Ultimately, only you, in consultation with your doctor can determine if you should drink alcohol or not. Nevertheless, there are some interesting conclusions that researchers have come up with regarding type 2 diabetes and alcohol.
Can drinking alcohol cause diabetes? Unlikely, unless you spend most of your day drinking. Neither will drinking alcohol lead to pre diabetes or borderline diabetes. Even so, alcohol consumption is something that you should keep track of if you have diabetes.
Alcohol is so prevalent in our society that it’s no wonder that many diabetics wonder if it’s ok for them to drink alcohol. Alcohol can temporarily stop your liver from producing glucose. In addition, it can also block hormones that increase your glucose levels. The result is that your blood glucose level can be lowered to the point where you are experiencing hypoglycemia. If you eat before or while drinking, however, the food can act as a counterbalance by raising your blood glucose levels. While good advice anytime, it’s all the more reason why diabetics especially should not drink without eating.
Type 2 Diabetes, Alcohol, and Resveratrol
In today’s world, however, research is always going on. And the most recent and tantalizing research involving diabetes and alcohol is a 2007 research study in China that seems to conclude that red wine may possibly counter the insulin resistance effects of type 2 diabetes. The magic ingredient in red wine that has everyone excited is the antioxidant resveratrol. In a controlled study using mice, it was found that resveratrol extract curbed insulin resistance in mice. Don’t get too excited, though, as you would probably need to drink 3 or more liters of red wine to match the equivalent amount of resveratrol that was given to the mice. Nevertheless, the ongoing studies seem to be pointing towards exciting developments in the world of diabetes.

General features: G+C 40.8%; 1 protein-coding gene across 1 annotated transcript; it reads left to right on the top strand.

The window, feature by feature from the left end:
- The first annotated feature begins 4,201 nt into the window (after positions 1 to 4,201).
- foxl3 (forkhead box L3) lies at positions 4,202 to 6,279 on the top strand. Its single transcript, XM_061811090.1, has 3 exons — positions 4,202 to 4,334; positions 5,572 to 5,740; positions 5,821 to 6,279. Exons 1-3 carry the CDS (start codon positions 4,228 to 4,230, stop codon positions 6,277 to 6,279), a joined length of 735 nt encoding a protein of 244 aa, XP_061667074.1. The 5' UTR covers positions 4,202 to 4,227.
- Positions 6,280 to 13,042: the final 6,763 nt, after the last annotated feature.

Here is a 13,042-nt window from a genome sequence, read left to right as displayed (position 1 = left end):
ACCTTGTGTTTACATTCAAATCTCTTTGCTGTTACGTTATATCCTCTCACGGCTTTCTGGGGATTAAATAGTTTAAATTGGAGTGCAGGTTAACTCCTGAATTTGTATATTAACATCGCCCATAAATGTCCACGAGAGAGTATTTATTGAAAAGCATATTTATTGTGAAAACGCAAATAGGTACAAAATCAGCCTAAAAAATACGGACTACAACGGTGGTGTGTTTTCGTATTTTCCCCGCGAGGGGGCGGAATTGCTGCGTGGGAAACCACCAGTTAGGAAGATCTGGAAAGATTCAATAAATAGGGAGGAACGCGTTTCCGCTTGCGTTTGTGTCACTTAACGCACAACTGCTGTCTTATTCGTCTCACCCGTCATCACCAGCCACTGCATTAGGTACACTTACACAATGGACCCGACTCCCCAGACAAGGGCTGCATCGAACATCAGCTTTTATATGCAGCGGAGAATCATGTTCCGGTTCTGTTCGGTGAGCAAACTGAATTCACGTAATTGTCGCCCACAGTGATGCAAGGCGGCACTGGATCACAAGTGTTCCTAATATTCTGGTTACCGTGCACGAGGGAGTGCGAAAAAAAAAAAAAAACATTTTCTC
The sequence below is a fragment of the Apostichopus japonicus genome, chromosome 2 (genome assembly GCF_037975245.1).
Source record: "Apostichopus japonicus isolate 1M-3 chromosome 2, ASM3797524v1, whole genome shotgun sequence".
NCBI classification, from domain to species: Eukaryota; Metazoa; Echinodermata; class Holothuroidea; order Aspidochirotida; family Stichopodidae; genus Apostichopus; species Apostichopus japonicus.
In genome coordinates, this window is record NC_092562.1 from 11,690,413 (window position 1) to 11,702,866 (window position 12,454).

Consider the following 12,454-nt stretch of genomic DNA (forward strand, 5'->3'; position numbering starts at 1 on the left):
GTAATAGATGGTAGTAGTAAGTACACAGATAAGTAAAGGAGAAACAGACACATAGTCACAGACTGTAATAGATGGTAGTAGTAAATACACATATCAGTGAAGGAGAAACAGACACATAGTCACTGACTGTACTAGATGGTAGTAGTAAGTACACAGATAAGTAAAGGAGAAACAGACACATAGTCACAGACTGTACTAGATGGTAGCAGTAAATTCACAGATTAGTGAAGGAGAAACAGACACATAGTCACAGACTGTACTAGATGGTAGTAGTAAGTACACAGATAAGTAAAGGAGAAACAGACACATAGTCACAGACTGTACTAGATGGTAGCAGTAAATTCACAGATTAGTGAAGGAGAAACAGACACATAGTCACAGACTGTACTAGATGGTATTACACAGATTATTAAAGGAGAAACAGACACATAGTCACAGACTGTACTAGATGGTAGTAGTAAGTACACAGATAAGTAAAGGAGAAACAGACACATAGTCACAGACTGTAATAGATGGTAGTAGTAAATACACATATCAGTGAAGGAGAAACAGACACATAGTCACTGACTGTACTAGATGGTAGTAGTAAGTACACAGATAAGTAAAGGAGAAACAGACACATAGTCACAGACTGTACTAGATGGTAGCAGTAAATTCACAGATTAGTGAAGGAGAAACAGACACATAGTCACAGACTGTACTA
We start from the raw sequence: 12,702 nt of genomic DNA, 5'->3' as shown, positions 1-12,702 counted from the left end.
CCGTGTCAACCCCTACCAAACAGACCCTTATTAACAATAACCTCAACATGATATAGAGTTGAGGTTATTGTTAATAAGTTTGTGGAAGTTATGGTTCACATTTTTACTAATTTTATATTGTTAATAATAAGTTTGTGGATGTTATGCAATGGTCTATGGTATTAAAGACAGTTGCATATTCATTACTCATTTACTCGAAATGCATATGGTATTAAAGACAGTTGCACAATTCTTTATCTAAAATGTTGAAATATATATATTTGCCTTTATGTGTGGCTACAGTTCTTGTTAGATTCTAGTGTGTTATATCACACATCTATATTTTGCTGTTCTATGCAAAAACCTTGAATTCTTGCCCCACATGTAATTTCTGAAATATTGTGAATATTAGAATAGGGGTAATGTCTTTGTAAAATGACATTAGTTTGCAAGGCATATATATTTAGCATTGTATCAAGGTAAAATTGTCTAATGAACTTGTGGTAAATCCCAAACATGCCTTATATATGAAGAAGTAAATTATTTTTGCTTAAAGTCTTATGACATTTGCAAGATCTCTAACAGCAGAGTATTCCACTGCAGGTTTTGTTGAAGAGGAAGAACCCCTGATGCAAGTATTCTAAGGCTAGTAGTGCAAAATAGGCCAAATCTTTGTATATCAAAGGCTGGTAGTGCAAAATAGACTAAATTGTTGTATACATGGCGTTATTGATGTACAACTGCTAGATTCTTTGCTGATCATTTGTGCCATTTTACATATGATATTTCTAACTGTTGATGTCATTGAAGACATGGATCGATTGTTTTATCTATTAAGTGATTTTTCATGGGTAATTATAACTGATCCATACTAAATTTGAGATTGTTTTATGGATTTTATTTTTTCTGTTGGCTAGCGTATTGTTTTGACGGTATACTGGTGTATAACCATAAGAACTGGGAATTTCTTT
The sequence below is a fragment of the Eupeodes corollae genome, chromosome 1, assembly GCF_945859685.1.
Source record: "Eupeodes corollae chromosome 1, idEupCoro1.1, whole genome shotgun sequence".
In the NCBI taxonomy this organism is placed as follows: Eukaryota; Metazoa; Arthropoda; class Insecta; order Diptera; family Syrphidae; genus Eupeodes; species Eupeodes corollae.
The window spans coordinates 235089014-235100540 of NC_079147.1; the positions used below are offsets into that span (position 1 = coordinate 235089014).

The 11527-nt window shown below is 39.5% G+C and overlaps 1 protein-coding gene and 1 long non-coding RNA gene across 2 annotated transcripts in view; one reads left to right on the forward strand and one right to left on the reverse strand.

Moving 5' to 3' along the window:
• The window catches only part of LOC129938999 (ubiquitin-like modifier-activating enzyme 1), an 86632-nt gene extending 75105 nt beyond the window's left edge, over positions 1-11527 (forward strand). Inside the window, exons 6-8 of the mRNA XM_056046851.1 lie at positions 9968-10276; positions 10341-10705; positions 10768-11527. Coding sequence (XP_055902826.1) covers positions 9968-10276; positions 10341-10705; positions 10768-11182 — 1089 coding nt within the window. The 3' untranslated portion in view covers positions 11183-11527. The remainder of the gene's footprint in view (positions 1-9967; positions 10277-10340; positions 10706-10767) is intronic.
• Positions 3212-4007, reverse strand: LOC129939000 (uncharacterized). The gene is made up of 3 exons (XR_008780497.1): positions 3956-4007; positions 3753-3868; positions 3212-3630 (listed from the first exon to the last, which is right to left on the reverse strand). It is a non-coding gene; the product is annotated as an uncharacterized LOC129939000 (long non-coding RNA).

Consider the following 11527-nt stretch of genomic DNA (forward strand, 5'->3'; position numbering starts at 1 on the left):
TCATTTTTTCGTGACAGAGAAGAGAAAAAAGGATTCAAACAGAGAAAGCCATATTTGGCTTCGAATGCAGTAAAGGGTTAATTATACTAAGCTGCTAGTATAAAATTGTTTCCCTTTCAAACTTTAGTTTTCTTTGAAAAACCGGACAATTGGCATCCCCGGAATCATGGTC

Before you begin to drink alcohol, however, there are a few other things that diabetics should keep in mind. Most important, make sure that you are not experiencing other medical complications from diabetes. If you are pregnant, whether you have diabetes or not, you should not be drinking alcohol. If you have weight issues, you should also watch and restrict your alcohol intake, especially since many alcohols are empty calories and have zero nutritional benefits. Also, while true that drinking alcohol can lead to hypoglycemia, keep in mind that many drinks, especially “fruity” drinks, have a high sugar content. For a diabetic, this high concentration of sugar could play havoc with your sugar levels and end up impacting you as much as the alcohol itself.
Always eat a small meal or have a snack before consuming alcohol. This will give your liver time to produce some glucose before it has to deal with the alcohol. If you take oral medication to control your glucose you should not drink for at least two hours after you take it.
Don’t drink to excess. The daily guidelines for diabetes and alcohol are the same guidelines which are recommended for otherwise healthy individuals. For a man who has a lean body mass no more than two drinks a day is recommended. Women tend to metabolize alcohol more slowly than men so they should only drink one drink and then wait several hours before having a second one.